Lula aide calls for Amazon rainforest summit in early 2023

Celso Amorim gives an interview in Sao Paulo
Brazil's former Foreign and Defense Minister Celso Amorim speaks during an interview with Reuters in Sao Paulo, Brazil, October 18, 2022. REUTERS/Carla Carniel

SAO PAULO, Oct 19 (Reuters) - Brazil presidential candidate Luiz Inacio Lula da Silva should hold a summit of Amazon rainforest nations in the first half of 2023, if elected, along with developed countries interested in its conservation, his top foreign policy adviser told Reuters.

Celso Amorim, foreign minister during Lula's 2003-2010 presidency, said the summit could give renewed political meaning to the Amazon Cooperation Treaty (ACT) signed in 1978 by Brazil, Bolivia, Colombia, Ecuador, Guyana, Suriname and Venezuela.

"Let's hold a summit and let's not limit it to (countries in the treaty). Let's invite ... other South American countries, for instance, and some developed countries," he said, citing France as an interested party due to neighboring French Guiana.

His proposal is the latest sign that Lula aims to put environmental diplomacy at the center of his foreign policy. Last month, Reuters reported that his aides were reaching out to Indonesia and the Democratic Republic of Congo to form a united front of countries with the most tropical rainforest at this year's United Nations climate talks.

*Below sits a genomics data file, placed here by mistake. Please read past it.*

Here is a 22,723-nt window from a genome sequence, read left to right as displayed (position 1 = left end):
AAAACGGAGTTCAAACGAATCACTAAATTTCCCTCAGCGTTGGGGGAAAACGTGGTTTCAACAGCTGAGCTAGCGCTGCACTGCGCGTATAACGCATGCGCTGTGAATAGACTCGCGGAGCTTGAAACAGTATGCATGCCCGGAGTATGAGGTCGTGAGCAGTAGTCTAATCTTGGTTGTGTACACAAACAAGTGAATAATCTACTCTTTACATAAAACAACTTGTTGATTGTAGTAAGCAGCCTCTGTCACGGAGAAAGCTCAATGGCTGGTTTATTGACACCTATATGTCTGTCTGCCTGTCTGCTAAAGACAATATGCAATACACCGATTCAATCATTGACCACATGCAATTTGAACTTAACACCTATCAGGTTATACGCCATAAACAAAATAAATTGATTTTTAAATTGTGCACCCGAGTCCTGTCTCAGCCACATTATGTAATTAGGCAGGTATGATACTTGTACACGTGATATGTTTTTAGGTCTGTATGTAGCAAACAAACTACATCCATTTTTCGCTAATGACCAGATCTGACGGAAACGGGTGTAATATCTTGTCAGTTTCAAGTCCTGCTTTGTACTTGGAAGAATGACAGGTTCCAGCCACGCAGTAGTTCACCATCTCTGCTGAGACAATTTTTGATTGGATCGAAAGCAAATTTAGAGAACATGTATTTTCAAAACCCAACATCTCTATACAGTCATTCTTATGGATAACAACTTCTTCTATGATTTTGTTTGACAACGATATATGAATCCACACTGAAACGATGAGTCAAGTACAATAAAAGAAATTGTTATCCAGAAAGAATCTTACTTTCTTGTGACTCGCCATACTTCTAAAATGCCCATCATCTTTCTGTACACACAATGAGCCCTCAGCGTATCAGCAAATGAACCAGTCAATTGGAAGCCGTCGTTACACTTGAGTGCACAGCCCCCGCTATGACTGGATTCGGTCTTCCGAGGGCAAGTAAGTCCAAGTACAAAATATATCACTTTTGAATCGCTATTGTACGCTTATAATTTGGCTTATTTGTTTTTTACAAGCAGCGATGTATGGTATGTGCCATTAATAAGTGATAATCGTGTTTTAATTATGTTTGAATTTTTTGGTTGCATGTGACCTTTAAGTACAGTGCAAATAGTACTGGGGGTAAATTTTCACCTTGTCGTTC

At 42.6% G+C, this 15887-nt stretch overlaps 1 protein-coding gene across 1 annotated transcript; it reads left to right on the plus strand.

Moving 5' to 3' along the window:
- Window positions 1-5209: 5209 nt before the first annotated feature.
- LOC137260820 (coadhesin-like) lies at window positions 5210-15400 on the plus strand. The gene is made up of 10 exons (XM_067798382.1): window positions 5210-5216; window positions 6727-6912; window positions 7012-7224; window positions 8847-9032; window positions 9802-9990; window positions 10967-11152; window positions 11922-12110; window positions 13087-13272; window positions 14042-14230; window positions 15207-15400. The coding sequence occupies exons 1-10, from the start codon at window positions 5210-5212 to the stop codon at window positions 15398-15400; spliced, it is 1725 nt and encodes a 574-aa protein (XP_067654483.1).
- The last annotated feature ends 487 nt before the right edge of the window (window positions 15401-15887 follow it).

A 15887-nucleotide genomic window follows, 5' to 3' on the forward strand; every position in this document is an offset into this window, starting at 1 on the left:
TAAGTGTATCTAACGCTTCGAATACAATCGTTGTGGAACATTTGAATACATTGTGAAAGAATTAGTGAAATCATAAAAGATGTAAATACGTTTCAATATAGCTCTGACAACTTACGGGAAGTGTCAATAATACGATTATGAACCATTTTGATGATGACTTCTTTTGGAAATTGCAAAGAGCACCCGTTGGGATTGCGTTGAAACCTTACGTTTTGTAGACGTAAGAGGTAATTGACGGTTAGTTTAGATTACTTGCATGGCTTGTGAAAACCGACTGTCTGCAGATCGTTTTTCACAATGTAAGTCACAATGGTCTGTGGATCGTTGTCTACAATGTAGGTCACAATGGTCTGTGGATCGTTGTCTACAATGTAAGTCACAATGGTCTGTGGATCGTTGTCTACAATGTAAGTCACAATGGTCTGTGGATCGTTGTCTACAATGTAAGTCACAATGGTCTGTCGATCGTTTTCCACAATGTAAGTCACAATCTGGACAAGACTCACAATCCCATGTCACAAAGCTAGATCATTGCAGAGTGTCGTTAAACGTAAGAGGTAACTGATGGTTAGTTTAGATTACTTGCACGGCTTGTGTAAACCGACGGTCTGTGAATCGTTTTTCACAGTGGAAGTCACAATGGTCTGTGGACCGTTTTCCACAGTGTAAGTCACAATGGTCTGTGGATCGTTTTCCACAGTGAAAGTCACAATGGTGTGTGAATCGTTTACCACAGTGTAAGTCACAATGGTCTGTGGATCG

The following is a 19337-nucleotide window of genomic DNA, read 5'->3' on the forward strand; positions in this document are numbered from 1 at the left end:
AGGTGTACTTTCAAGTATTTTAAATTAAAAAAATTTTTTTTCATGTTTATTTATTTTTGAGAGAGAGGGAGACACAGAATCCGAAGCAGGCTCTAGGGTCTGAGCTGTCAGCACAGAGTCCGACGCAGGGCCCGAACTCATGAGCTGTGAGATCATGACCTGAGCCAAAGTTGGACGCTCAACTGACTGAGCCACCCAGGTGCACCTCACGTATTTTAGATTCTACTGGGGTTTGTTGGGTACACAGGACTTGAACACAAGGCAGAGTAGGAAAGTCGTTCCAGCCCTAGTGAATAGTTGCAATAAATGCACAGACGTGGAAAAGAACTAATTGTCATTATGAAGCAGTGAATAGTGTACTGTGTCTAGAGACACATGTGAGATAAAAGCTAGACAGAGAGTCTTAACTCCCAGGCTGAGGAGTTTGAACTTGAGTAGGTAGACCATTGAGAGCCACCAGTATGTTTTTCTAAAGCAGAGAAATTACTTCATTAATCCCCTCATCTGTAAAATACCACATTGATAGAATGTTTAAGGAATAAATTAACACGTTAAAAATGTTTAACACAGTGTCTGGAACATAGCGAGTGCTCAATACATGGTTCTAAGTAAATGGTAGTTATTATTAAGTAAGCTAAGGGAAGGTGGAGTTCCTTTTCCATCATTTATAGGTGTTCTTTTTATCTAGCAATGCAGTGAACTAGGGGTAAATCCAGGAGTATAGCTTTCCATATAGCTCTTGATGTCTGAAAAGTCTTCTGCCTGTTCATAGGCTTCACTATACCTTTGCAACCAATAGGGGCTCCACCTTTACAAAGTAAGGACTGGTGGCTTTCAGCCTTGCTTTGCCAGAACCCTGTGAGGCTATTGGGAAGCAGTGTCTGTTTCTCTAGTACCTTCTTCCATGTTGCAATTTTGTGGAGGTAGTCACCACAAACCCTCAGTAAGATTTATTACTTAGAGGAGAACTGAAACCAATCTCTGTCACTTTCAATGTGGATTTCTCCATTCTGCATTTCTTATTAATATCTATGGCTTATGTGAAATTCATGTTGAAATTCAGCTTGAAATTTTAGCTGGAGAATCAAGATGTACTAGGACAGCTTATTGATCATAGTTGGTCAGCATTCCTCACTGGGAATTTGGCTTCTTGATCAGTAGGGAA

When Colombia hosted a 2019 summit with neighboring presidents to make new commitments based on the 1978 Amazon treaty, Brazil's right-wing President Jair Bolsonaro sent his top diplomat instead of attending.

Venezuela was the only signatory of the ACT left out of that so-called Leticia Pact, as both Colombia and Brazil had broken off diplomatic relations with President Nicolas Maduro. Amorim said it was important to re-engage with Venezuela to make progress on issues such as protection of the Amazon.

Lula has already vowed to aggressively combat deforestation in the Brazilian Amazon, which hit a 15-year high last year as Bolsonaro undermined environmental law enforcement and pushed for more mining and farming in the area.

Reporting by Flavia Marreiro and Brad Haynes

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